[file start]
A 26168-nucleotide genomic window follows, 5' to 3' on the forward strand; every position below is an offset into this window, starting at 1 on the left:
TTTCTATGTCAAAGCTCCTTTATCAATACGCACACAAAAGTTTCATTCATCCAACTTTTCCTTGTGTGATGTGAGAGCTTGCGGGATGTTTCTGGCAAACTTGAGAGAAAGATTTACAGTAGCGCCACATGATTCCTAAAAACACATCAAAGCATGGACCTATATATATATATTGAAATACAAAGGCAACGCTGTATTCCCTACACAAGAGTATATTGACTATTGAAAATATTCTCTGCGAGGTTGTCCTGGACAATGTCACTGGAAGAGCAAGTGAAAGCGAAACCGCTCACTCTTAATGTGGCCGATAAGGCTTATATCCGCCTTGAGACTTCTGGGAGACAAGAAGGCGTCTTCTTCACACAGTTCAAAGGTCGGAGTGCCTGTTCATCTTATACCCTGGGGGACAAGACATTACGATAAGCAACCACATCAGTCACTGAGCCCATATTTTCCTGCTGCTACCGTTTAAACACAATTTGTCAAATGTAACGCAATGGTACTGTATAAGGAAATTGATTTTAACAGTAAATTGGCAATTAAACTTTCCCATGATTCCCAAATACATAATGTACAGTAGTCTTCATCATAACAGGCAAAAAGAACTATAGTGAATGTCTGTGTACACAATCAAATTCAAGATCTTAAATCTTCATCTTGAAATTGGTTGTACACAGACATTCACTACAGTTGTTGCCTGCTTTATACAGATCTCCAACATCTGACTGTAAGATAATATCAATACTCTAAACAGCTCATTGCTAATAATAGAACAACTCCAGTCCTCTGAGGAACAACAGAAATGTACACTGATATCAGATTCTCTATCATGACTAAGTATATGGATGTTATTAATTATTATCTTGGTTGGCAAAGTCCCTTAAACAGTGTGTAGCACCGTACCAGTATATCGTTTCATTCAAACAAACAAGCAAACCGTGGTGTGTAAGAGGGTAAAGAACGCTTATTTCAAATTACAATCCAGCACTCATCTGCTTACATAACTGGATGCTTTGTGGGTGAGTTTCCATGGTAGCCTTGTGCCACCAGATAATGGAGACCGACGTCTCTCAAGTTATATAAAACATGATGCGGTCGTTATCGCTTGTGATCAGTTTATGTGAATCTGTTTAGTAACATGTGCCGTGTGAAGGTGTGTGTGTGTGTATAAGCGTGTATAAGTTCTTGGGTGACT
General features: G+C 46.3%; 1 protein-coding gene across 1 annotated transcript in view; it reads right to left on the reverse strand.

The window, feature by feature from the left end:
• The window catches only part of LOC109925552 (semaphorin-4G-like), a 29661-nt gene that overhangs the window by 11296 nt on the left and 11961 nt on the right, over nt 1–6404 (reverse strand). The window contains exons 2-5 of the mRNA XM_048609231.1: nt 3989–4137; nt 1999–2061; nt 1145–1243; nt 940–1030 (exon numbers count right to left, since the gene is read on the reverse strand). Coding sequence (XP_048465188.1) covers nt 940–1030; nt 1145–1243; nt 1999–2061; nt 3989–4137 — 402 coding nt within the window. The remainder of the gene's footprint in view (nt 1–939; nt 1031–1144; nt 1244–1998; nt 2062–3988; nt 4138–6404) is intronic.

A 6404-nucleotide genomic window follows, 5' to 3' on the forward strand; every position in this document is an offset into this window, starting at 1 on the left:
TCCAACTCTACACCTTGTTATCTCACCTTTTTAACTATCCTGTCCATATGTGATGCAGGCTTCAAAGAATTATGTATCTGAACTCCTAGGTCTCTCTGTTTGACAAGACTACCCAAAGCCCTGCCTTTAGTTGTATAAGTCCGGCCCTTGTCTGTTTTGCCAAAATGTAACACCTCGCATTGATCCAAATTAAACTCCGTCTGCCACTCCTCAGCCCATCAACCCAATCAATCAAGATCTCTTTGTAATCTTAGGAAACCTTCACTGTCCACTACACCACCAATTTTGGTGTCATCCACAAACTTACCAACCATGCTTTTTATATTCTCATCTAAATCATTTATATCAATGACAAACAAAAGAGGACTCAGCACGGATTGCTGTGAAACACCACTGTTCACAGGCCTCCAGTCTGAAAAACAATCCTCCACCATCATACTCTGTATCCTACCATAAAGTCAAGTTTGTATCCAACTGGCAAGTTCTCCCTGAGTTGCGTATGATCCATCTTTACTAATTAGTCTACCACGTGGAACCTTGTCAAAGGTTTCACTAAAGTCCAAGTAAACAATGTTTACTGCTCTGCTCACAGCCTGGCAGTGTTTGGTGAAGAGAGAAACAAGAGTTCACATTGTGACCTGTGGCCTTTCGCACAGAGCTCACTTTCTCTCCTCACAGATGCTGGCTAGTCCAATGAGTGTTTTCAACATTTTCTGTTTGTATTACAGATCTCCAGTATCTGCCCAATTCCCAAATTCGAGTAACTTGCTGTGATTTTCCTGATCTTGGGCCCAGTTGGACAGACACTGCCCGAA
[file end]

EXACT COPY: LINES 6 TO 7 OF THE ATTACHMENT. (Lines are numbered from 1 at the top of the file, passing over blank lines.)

A 6404-nucleotide genomic window follows, 5' to 3' on the forward strand; every position in this document is an offset into this window, starting at 1 on the left:
TCCAACTCTACACCTTGTTATCTCACCTTTTTAACTATCCTGTCCATATGTGATGCAGGCTTCAAAGAATTATGTATCTGAACTCCTAGGTCTCTCTGTTTGACAAGACTACCCAAAGCCCTGCCTTTAGTTGTATAAGTCCGGCCCTTGTCTGTTTTGCCAAAATGTAACACCTCGCATTGATCCAAATTAAACTCCGTCTGCCACTCCTCAGCCCATCAACCCAATCAATCAAGATCTCTTTGTAATCTTAGGAAACCTTCACTGTCCACTACACCACCAATTTTGGTGTCATCCACAAACTTACCAACCATGCTTTTTATATTCTCATCTAAATCATTTATATCAATGACAAACAAAAGAGGACTCAGCACGGATTGCTGTGAAACACCACTGTTCACAGGCCTCCAGTCTGAAAAACAATCCTCCACCATCATACTCTGTATCCTACCATAAAGTCAAGTTTGTATCCAACTGGCAAGTTCTCCCTGAGTTGCGTATGATCCATCTTTACTAATTAGTCTACCACGTGGAACCTTGTCAAAGGTTTCACTAAAGTCCAAGTAAACAATGTTTACTGCTCTGCTCACAGCCTGGCAGTGTTTGGTGAAGAGAGAAACAAGAGTTCACATTGTGACCTGTGGCCTTTCGCACAGAGCTCACTTTCTCTCCTCACAGATGCTGGCTAGTCCAATGAGTGTTTTCAACATTTTCTGTTTGTATTACAGATCTCCAGTATCTGCCCAATTCCCAAATTCGAGTAACTTGCTGTGATTTTCCTGATCTTGGGCCCAGTTGGACAGACACTGCCCGAA